Here’s How You Can Avoid Being a Starving Artist


Life in the arts is no cakewalk.

Even if you’re able to find critical success as an actor, painter, writer, filmmaker, or whatever it is you want to do, “success” might not actually amount to a living wage. The classic image of the “starving artist” isn’t just a romanticized notion.

You’ve got to admire starving artists for their willingness to sacrifice financial comfort for their passion. But here’s the truth: you can be a hardworking artist and also make a comfortable living while you’re perfecting your craft and building a large body of work. Here are 5 ways in which you can avoid being a starving artist while still being able to use your creative skills.

1. Use Your Creative Skills in the Private Sector

There are so many different ways in which you can use your skills in the private sector—and the private sector is often more financially lucrative than the public arts industries. Here are a few private sector career paths for certain arts professions:

  • Artist: If you’re a painter or an illustrator, you might be able to find work doing graphic design or concept art.
  • Actor: Actors can find regular work as tour guides or they can use their natural energy for sales-related positions.
  • Writer: Aspiring writers often find work as copywriters or editors (if you don’t have the time for a full-time job, get freelance work on a freelancing website).
  • Musician: Musicians can work as DJs, and they can also work in the sound technician fields.

You can use your knowledge of your particular art field to find work on the business side of things. If you’re a filmmaker, you might be able to find work at a production company. Writers can find work at publishing houses, and musicians can find work at music production studios. What’s great about working on the business-end of the arts is that you’ll have a regular paycheck, and you might be able to make valuable professional connections that can help your further your creative career.

2. Be a Professional Gamer

Video games are arguably the newest art form to have gained widespread popularity. If you want to design video games, you’ll definitely be able to work your way up the ladder by taking lower-level jobs as a game developer. But the video game industry is difficult because artists are routinely hired for large video game projects, and then laid off when the video game is completed.

But there’s a way you can make some extra money while you’re in between jobs. If you want to make video games, there’s a good chance that you play lots of video games, and thus, that you’re pretty darn good at them. If you’ve got the skills for online competition, you can be a professional gamer and enter gaming tournaments. Pro gamers have won tens of thousands of dollars by winning major game tournaments.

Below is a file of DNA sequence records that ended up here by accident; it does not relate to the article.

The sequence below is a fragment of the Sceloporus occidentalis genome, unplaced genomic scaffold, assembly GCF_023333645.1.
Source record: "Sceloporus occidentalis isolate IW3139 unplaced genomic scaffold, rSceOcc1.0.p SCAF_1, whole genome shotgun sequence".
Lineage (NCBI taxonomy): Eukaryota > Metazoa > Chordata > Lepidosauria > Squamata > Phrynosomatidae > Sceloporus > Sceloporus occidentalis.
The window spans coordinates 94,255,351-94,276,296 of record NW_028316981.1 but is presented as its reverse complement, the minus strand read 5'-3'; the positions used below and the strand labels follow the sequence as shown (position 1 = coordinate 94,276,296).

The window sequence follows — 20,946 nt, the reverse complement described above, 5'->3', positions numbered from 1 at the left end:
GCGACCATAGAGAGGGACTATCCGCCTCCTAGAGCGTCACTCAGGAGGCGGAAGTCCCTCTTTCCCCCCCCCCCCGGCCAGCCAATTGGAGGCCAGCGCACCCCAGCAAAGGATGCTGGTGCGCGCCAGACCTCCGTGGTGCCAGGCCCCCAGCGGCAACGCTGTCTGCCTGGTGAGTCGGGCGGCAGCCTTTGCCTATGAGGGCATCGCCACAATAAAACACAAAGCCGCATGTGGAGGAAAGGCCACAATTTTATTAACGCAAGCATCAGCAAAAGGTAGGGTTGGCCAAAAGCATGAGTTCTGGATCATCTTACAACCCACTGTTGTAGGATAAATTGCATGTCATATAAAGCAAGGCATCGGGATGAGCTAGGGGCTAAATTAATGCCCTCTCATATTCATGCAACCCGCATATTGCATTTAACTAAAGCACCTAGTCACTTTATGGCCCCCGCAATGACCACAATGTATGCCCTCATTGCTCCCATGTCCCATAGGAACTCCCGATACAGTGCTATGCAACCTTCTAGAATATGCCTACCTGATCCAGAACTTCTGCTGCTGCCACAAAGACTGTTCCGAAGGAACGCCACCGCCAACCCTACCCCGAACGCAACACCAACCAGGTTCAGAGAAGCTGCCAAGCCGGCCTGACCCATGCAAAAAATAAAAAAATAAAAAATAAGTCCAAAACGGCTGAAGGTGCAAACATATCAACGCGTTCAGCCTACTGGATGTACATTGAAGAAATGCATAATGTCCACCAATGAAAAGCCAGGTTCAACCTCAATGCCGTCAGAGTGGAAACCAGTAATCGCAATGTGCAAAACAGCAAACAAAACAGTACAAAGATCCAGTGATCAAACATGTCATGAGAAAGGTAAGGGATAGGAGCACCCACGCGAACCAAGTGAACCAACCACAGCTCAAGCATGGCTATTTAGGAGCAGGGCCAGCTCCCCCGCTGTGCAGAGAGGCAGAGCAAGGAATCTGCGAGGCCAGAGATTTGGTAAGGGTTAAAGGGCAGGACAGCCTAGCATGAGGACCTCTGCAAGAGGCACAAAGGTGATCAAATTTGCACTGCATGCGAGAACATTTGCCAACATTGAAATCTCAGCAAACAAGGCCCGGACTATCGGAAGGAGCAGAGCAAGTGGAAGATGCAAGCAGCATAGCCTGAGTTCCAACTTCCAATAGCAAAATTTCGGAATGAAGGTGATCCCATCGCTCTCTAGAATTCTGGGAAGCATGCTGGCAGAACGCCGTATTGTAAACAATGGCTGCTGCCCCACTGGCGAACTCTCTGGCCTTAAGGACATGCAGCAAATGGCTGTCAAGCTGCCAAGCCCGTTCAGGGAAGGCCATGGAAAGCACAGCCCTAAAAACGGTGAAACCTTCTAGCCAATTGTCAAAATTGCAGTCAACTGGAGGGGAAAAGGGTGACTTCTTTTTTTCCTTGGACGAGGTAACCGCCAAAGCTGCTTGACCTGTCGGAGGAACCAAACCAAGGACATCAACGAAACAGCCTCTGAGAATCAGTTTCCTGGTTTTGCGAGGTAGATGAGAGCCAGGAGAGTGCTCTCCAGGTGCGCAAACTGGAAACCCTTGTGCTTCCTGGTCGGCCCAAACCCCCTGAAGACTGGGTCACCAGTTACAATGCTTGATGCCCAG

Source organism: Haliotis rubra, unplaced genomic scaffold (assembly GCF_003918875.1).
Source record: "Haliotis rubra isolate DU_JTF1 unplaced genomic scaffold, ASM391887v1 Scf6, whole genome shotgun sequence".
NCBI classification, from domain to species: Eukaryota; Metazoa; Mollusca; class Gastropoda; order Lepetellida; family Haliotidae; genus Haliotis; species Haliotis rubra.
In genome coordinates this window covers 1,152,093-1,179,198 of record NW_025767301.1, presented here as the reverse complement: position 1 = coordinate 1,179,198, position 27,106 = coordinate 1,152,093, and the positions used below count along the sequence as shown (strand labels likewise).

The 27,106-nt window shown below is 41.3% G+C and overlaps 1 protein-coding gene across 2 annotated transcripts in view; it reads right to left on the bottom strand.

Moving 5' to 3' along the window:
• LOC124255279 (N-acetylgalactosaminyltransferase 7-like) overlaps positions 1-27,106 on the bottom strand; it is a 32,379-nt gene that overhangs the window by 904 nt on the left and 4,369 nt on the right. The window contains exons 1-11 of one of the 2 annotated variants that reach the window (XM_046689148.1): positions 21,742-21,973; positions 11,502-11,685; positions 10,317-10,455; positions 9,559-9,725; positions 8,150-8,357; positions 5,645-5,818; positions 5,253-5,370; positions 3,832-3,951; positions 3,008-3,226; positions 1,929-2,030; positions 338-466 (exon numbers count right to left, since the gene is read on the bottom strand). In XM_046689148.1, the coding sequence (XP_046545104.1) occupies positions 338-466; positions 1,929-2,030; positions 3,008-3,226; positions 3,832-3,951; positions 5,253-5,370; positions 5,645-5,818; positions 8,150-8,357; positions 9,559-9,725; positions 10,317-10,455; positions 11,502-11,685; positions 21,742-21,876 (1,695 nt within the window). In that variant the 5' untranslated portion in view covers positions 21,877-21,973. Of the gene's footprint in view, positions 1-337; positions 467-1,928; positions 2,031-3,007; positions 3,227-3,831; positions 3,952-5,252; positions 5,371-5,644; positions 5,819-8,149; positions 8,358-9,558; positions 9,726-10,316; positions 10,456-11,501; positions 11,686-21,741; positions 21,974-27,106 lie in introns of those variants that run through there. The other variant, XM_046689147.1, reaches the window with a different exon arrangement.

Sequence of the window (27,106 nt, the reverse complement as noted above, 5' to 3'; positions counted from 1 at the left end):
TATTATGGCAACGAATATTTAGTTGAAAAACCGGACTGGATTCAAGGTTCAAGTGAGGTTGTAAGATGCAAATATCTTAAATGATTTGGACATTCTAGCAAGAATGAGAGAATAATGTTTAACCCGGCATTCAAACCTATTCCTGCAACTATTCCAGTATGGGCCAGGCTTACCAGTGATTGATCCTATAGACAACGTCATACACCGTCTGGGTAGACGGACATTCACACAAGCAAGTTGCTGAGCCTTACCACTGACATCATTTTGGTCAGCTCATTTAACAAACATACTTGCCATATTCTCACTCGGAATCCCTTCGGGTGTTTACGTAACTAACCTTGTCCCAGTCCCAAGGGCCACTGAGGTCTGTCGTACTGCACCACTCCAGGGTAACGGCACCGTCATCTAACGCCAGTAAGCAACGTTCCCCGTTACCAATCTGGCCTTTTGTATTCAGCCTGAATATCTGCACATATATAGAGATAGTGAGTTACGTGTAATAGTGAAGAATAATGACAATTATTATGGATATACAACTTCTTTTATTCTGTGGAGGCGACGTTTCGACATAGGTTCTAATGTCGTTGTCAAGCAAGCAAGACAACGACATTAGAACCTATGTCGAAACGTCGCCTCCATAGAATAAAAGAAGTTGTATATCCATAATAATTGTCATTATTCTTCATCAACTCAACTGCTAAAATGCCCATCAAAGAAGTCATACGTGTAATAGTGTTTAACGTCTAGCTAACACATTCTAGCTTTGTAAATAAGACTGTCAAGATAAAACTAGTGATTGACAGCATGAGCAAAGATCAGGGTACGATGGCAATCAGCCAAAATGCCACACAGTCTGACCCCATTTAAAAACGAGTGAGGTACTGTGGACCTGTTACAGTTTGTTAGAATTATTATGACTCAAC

And who better to enter the fray than someone who’s knowledgeable in map design and who’s got great muscle memory with a game controller? Not a bad way to pay your bills while you’re waiting to design the next Kingdom Hearts III or Assassin’s Creed.

3. Use Your Skills to Boost Your Confidence

Working in the arts can give you a higher level of confidence that could prove beneficial in a professional career. If you’re an artist, then you’ve likely:

  • Figured out what attributes make you unique
  • Developed thick skin
  • Learned the value of hard work and long hours
  • Learned to be opinionated and assertive

These are incredibly important skills for the business world. In fact, numerous actors attest that you can use these qualities to boost your performance in job interviews.

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Some artists think that a landing a teaching job is the equivalent of failure (which is completely ridiculous, and shows how little our country values education). Teaching your craft, whether that be as a high school, college, or vocational school educator, is a great way to stay engaged with a subject you’re passionate about, and you’ll also have the opportunity to inspire creativity in young people.

Some artists dream about landing a residency or educator role at a university, in hopes of securing a career of scholarly study on their craft (what a life). If you enjoy sharing your passion with others, consider getting your teaching credentials.

Don’t let teaching scare you. Remember, Stephen King worked as a high school teacher before he published Carrie.

5. Be a Collector

If you’re a painter or sculptor, you probably have sharper creativity sensibilities than most people. You can use your knowledge and foresight to become an art collector or work as a consultant for a collector, museum, or gallery. Working as an art collector could be lucrative. Find an emerging talent and buy their art for cheap, then wait a few years and sell it for more. It’s like investing in the stock market, but more fun.

It’s going to take a few years (or much more) to turn your hobby into a dream job. Until then, don’t let yourself starve. It’s always better to be a “in-a-snacking-mood” artist.

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